These ideas often came from family members who were already living in these locations. Interviewees’ comments were often prefaced with “My relatives already in Britain [or whichever country] tell us…” Through social media, phone calls and family networks, family members shared a picture of a life abroad that was perhaps painted in an overly positive light and which hid some of the disadvantages and challenges. For example, one said, “My cousin is in Denmark. She does not pay house rent. The government supports them with everything.” This family member appears to have neglected to say that the Danish government has been particularly tough on Syrians, even threatening to forcibly return some.

These kinds of statements reveal little about migration intentions, but much about the transnationally embedded nature of these family networks. Such statements also reveal the ways in which refugees can and do exist in multiple places simultaneously: they reside physically in Jordan but imagine being closer to a much beloved family member, being taken care of, and receiving relief from the grinding nature of life in protracted displacement in Jordan. As one said, “I wish I could make it to Canada… My sister in Canada has got citizenship after four years, and she says that life there is different. Her kids are all in schools; they are doing very well. Here in Jordan, it seems that I am losing my sons.”

The Case of Umm-Baha

The case of Umm-Baha reveals the agent-centric nature of mobility aspirations, and the ways in which such practices reinforce family networks.

Umm-Baha is a married woman from Daraa, in southern Syria. She is in her late forties, has nine children and is a stay-at-home mother. When conflict began, she and her family considered going to Jordan, assuming they would return after two or three months. Jordan was the first choice because Umm-Baha’s husband knew the country well from frequent travel there and it was the closest option. Umm-Baha’s husband and four oldest sons began preparing for the journey to Jordan; she and the rest of the children would follow later.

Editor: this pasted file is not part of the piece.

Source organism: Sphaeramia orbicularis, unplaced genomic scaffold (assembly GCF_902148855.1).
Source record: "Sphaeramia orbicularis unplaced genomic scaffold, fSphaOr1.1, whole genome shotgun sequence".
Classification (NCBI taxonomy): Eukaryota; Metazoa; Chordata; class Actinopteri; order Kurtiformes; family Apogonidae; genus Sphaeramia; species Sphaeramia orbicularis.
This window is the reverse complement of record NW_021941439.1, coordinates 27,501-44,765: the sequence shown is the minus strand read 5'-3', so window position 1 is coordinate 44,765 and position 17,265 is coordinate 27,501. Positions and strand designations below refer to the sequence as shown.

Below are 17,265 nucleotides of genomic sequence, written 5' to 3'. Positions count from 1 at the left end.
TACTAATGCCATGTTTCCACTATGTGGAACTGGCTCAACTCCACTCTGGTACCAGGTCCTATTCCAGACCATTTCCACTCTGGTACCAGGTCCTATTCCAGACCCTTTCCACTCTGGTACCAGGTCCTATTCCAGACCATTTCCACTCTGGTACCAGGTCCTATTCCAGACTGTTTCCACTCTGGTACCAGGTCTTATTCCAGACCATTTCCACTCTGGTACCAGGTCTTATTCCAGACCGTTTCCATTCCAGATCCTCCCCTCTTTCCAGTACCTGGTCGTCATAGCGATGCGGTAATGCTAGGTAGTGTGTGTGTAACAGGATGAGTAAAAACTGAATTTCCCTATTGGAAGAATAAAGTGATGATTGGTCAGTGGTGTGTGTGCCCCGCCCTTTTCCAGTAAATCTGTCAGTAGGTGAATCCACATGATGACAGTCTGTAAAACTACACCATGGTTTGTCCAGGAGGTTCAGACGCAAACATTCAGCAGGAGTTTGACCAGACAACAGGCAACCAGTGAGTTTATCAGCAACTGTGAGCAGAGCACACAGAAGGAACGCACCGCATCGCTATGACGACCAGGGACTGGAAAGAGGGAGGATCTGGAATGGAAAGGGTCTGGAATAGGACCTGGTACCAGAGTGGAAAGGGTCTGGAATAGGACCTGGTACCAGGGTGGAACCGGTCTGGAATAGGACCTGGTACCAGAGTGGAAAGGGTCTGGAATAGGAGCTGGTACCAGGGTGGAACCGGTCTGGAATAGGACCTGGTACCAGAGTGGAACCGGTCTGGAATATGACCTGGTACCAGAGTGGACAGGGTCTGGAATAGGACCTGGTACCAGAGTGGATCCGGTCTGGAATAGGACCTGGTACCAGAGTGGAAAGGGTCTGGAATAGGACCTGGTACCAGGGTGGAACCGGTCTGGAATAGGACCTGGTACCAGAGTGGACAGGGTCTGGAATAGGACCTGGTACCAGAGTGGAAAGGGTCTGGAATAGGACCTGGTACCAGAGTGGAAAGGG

Umm-Baha’s decisions about mobility were dictated by fear for her children’s safety: she was afraid to stay in Syria with them, afraid to make the journey and endanger them, and afraid to be somewhere new where she would be unable to help them as they needed. As a result, she did not want to leave Syria. However, she changed her mind when one of her daughters was sexually assaulted, and several of her sons were arrested by the Assad regime. After their release, Umm-Baha’s sons became more determined to leave for Jordan.

Initially Umm-Baha and five of her children settled near Irbid in northern Jordan, their rent paid for by the Norwegian Refugee Council. They would have liked to live closer to the city centre but the rent, water and electricity were too expensive; on the recommendations of relatives, they moved to the nearby city of Ramtha. Eight of the nine children now live in Ramtha, and Umm-Baha’s husband, parents and siblings are there, all within a five-minute walk from each other.

Despite the close presence of a large extended family in Jordan, Umm-Baha dreams regularly about a better life outside Jordan. Economic conditions in Jordan are hard, and the family must work together to make ends meet. Her sister, brother-in-law and their children were resettled in the US, and they keep in touch. This prompts her to think about possibilities for improving her own life as well. When asked if she intends to stay in Jordan, she said, “No. There is not a good life for my boys here. I am thinking of a country other than Syria with a better place for my boys.” However, any real possibilities for onward migration are thwarted because her oldest married son refuses to travel to Europe, and her grandchildren would not be eligible to go with her due to family reunification restrictions. Umm-Baha is worried that any onward migration would split the family apart.